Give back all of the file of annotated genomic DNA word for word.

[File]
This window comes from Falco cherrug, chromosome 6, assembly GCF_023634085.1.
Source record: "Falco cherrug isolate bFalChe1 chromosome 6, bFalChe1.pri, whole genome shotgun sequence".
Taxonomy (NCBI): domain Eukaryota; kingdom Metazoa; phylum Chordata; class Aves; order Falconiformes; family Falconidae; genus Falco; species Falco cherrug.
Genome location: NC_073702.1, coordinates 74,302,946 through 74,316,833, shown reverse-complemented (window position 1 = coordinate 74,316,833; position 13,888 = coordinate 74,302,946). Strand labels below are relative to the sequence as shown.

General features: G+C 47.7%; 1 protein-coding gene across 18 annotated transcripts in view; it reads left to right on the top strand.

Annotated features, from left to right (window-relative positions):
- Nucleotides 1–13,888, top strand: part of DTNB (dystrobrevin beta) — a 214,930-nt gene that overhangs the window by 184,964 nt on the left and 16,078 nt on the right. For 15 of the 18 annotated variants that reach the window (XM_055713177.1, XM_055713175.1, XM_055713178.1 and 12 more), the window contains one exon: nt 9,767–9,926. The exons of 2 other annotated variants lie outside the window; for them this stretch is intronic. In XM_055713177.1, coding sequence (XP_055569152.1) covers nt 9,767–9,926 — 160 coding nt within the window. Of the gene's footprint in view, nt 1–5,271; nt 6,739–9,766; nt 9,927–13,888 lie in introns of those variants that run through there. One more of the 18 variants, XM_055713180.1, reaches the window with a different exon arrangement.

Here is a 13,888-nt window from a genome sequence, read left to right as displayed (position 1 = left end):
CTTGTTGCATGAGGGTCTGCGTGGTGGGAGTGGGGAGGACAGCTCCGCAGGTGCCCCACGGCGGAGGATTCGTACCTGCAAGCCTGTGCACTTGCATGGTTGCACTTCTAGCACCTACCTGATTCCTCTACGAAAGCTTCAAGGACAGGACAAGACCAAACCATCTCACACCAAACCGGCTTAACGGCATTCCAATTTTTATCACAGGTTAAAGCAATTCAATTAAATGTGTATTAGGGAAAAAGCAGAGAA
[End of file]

This window comes from Falco cherrug, chromosome 6, assembly GCF_023634085.1.
Source record: "Falco cherrug isolate bFalChe1 chromosome 6, bFalChe1.pri, whole genome shotgun sequence".
Taxonomy (NCBI): domain Eukaryota; kingdom Metazoa; phylum Chordata; class Aves; order Falconiformes; family Falconidae; genus Falco; species Falco cherrug.
Genome location: NC_073702.1, coordinates 74,302,946 through 74,316,833, shown reverse-complemented (window position 1 = coordinate 74,316,833; position 13,888 = coordinate 74,302,946). Strand labels below are relative to the sequence as shown.

General features: G+C 47.7%; 1 protein-coding gene across 18 annotated transcripts in view; it reads left to right on the top strand.

Annotated features, from left to right (window-relative positions):
- Nucleotides 1–13,888, top strand: part of DTNB (dystrobrevin beta) — a 214,930-nt gene that overhangs the window by 184,964 nt on the left and 16,078 nt on the right. For 15 of the 18 annotated variants that reach the window (XM_055713177.1, XM_055713175.1, XM_055713178.1 and 12 more), the window contains one exon: nt 9,767–9,926. The exons of 2 other annotated variants lie outside the window; for them this stretch is intronic. In XM_055713177.1, coding sequence (XP_055569152.1) covers nt 9,767–9,926 — 160 coding nt within the window. Of the gene's footprint in view, nt 1–5,271; nt 6,739–9,766; nt 9,927–13,888 lie in introns of those variants that run through there. One more of the 18 variants, XM_055713180.1, reaches the window with a different exon arrangement.

Here is a 13,888-nt window from a genome sequence, read left to right as displayed (position 1 = left end):
CTTGTTGCATGAGGGTCTGCGTGGTGGGAGTGGGGAGGACAGCTCCGCAGGTGCCCCACGGCGGAGGATTCGTACCTGCAAGCCTGTGCACTTGCATGGTTGCACTTCTAGCACCTACCTGATTCCTCTACGAAAGCTTCAAGGACAGGACAAGACCAAACCATCTCACACCAAACCGGCTTAACGGCATTCCAATTTTTATCACAGGTTAAAGCAATTCAATTAAATGTGTATTAGGGAAAAAGCAGAGAA